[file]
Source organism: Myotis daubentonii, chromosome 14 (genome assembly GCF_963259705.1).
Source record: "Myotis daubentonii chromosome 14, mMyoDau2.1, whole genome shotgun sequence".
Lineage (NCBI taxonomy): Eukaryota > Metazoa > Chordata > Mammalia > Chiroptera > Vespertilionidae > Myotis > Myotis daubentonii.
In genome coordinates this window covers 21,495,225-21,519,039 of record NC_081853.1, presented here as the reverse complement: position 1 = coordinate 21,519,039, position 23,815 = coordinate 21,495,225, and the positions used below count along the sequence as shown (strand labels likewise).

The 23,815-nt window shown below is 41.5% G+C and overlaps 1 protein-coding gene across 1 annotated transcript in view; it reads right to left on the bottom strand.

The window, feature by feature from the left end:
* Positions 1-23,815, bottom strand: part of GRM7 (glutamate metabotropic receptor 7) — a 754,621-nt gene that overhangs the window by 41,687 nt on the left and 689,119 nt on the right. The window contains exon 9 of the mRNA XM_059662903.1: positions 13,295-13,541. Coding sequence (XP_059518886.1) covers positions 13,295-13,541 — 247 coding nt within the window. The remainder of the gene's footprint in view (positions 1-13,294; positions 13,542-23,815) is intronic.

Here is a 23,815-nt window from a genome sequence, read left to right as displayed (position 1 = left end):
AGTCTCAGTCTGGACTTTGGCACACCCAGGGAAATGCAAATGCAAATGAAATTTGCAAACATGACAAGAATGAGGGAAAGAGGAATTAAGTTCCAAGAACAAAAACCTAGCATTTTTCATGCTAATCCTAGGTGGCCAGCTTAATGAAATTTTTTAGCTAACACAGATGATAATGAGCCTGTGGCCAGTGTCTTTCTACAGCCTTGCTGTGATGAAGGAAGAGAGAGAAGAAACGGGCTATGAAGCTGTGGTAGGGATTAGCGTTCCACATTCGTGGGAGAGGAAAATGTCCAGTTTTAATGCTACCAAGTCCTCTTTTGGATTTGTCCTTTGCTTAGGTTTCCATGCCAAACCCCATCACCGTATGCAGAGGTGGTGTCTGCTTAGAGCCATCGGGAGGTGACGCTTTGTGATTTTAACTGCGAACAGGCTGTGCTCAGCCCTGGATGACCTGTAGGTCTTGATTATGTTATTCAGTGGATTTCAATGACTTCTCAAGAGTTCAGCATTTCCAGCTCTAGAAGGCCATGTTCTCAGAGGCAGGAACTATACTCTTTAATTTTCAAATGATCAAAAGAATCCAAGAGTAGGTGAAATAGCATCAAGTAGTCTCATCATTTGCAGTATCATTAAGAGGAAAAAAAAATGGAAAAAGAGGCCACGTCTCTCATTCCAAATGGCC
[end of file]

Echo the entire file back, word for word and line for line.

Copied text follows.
Source organism: Myotis daubentonii, chromosome 14 (genome assembly GCF_963259705.1).
Source record: "Myotis daubentonii chromosome 14, mMyoDau2.1, whole genome shotgun sequence".
Lineage (NCBI taxonomy): Eukaryota > Metazoa > Chordata > Mammalia > Chiroptera > Vespertilionidae > Myotis > Myotis daubentonii.
In genome coordinates this window covers 21,495,225-21,519,039 of record NC_081853.1, presented here as the reverse complement: position 1 = coordinate 21,519,039, position 23,815 = coordinate 21,495,225, and the positions used below count along the sequence as shown (strand labels likewise).

The 23,815-nt window shown below is 41.5% G+C and overlaps 1 protein-coding gene across 1 annotated transcript in view; it reads right to left on the bottom strand.

The window, feature by feature from the left end:
* Positions 1-23,815, bottom strand: part of GRM7 (glutamate metabotropic receptor 7) — a 754,621-nt gene that overhangs the window by 41,687 nt on the left and 689,119 nt on the right. The window contains exon 9 of the mRNA XM_059662903.1: positions 13,295-13,541. Coding sequence (XP_059518886.1) covers positions 13,295-13,541 — 247 coding nt within the window. The remainder of the gene's footprint in view (positions 1-13,294; positions 13,542-23,815) is intronic.

Here is a 23,815-nt window from a genome sequence, read left to right as displayed (position 1 = left end):
AGTCTCAGTCTGGACTTTGGCACACCCAGGGAAATGCAAATGCAAATGAAATTTGCAAACATGACAAGAATGAGGGAAAGAGGAATTAAGTTCCAAGAACAAAAACCTAGCATTTTTCATGCTAATCCTAGGTGGCCAGCTTAATGAAATTTTTTAGCTAACACAGATGATAATGAGCCTGTGGCCAGTGTCTTTCTACAGCCTTGCTGTGATGAAGGAAGAGAGAGAAGAAACGGGCTATGAAGCTGTGGTAGGGATTAGCGTTCCACATTCGTGGGAGAGGAAAATGTCCAGTTTTAATGCTACCAAGTCCTCTTTTGGATTTGTCCTTTGCTTAGGTTTCCATGCCAAACCCCATCACCGTATGCAGAGGTGGTGTCTGCTTAGAGCCATCGGGAGGTGACGCTTTGTGATTTTAACTGCGAACAGGCTGTGCTCAGCCCTGGATGACCTGTAGGTCTTGATTATGTTATTCAGTGGATTTCAATGACTTCTCAAGAGTTCAGCATTTCCAGCTCTAGAAGGCCATGTTCTCAGAGGCAGGAACTATACTCTTTAATTTTCAAATGATCAAAAGAATCCAAGAGTAGGTGAAATAGCATCAAGTAGTCTCATCATTTGCAGTATCATTAAGAGGAAAAAAAAATGGAAAAAGAGGCCACGTCTCTCATTCCAAATGGCC